Big Nate Strikes Again: Big Nate, Book 2

Book review by
Darienne Stewart, Common Sense Media
Big Nate Strikes Again: Big Nate, Book 2 Book Poster Image
Nate locks horns with Gina in funny, feud-filled tale.

Parents say

age 18+
Based on 1 review

Kids say

age 8+
Based on 3 reviews

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A lot or a little?

The parents' guide to what's in this book.

Educational Value

Nate is genuinely interested in Benjamin Franklin and shares much of what he learns in his library research. He incorporates Franklin's inventions and famous sayings in comic strips and even creates and tries to sell "Big Nate's Almanack," inspired by Franklin's Poor Richard's Almanack.  


Positive Messages

Nate realizes a research project isn't so terrible when he sees how interesting his subject is. His contribution to the project -- cartoon art -- is unconventional but proves valuable. His coach's guidance on good sportsmanship and leadership resonate. 


Positive Role Models & Representations

Nate is genuinely engaged in his research project. On the other hand, Nate and Gina argue throughout the entire story. They don't give each other credit for solid efforts on the fleeceball team or the research project. Some of their friends are more gracious; for example, another student urges Gina to pitch in at a key moment in a game. Adult figures are portrayed more kindly here than in some other Big Nate books. Nate's coach, especially, is what parents wish every school coach could be. Friendly and understanding, he gently but firmly teaches students about good sportsmanship and leadership. Mrs. Godfrey, typically portrayed as a monster, gives Nate high praise for his creative Benjamin Franklin comics. The school librarian applies the rules fairly when she gives a detention to a student who usually stays out of trouble. And Nate's dad makes a good effort to coax his son to open up when he's clearly distressed over what's happening at school. 

Violence & Scariness

Nate is threatened by Randy, the school bully. Nate lures him toward his locker and unleashes an avalanche of mess on him. Later, Randy chases him until they encounter an adult. Randy runs in the school and hits a table Nate is carrying, getting a bloody nose.


There's no vulgar language, but the young characters do a fair amount of name-calling, including "jerk," "brainless," and the like.


What parents need to know

Parents need to know that Big Nate Strikes Again is very funny and will strike a chord with kids, but it centers on a nasty feud between Nate and Gina that doesn't get resolved in any meaningful way. Nate and Gina constantly snipe at each, and neither gives the other due credit for accomplishments. Their angry interactions ring true, particularly for kids in middle grades, but parents might be disappointed by the lack of problem solving. Nate's not a standout student: He doesn't enjoy his classes and has little respect for teachers. But he does have a supportive group of friends.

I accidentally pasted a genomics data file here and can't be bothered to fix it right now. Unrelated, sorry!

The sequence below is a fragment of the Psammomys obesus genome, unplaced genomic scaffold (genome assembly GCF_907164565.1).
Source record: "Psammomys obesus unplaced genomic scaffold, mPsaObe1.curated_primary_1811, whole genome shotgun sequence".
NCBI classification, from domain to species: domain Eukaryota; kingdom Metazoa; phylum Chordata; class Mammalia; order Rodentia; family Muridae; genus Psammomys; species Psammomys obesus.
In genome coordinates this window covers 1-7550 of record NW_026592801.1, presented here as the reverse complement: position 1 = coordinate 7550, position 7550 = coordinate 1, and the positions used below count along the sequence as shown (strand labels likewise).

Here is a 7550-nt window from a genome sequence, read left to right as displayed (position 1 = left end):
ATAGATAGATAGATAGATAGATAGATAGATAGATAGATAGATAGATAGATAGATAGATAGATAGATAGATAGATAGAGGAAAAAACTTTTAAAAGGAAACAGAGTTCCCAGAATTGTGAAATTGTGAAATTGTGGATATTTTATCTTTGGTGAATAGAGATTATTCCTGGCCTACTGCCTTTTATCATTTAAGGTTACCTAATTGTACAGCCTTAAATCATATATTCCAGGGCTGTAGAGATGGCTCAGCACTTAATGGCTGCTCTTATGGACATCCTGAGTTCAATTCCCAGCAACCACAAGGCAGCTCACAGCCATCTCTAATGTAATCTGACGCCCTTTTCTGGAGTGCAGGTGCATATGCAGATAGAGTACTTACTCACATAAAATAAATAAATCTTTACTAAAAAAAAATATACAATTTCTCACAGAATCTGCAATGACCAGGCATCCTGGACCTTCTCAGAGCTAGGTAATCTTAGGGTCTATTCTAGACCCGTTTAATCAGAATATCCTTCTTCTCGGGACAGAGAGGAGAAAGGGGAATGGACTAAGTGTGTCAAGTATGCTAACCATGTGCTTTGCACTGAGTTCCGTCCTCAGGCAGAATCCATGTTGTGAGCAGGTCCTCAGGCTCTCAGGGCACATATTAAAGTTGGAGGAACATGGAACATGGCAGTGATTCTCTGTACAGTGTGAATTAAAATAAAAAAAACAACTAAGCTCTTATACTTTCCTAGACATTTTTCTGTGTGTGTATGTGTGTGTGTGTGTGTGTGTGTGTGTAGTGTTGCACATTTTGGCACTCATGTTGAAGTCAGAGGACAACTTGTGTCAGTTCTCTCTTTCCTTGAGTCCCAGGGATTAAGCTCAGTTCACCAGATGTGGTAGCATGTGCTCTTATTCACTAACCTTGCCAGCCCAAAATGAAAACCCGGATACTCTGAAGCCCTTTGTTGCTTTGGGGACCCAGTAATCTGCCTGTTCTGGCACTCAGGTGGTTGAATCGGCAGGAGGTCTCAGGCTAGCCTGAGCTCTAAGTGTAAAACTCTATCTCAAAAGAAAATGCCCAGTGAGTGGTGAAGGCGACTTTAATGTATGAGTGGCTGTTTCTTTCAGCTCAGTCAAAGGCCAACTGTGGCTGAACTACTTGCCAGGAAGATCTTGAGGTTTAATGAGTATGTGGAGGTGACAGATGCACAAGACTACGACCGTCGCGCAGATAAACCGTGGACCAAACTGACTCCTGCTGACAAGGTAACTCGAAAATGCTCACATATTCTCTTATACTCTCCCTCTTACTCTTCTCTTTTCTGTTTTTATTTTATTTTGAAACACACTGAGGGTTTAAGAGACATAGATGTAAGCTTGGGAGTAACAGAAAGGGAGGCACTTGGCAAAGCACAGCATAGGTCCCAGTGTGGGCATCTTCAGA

User Reviews

  • Parents say
  • Kids say
Adult Written byLebron12James3 March 7, 2020


I actually rate this age 2+ 5 stars.
Kid, 12 years old June 5, 2018

Nate strikes again

These books are hilarious! This is a little milder than the first book, but its awesome. Some parents won't really like this book because Gina is Nate... Continue reading
Kid, 11 years old February 3, 2020

What's the story?

For Nate, the assignment of a special report on Benjamin Franklin goes from bad to worse when he's paired with the insufferable, high-achieving Gina. Gina worries Nate is going to drag down her high grade-point average. Nate, however, is afraid Gina is going to ruin his fleeceball team's chances of winning the coveted SPOFF (Sports Played Only For Fun) trophy. The adversaries make a pact: Nate will let Gina write the report, and Gina will sit out the rest of the games. But events don't go exactly as they expect.

Is it any good?

Great artwork and a relatable story elevate BIG NATE STRIKES AGAIN, the second book in the popular series. Nate is an underdog who feels the world is against him, and his high hopes are repeatedly dashed by Gina and adults. Nate gets a rare chance to turn his creative talent into academic success, but Gina still regards him as a slacker. Also, Gina gets her comeuppance but no credit from Nate for her work on their project or her performance on the fleeceball team. 

As with the other books in the series, Nate's comics are a highlight. This one features a particularly clever take on Poor Richard's Almanack and a cameo by Benjamin Franklin in the end pages. 

Talk to your kids about ...

  • Families can talk about Nate's appeal. He complains a lot and has a lot of disagreements, so why is he still so likable?

  • Why do you think books featuring comics-style artwork and underdog boys are so popular?

  • Would you have liked to have seen better resolution of Nate's problems with Gina and Randy, or do you think the way things turn out is realistic?

Book details

Our editors recommend

For kids who love humor and graphic novels

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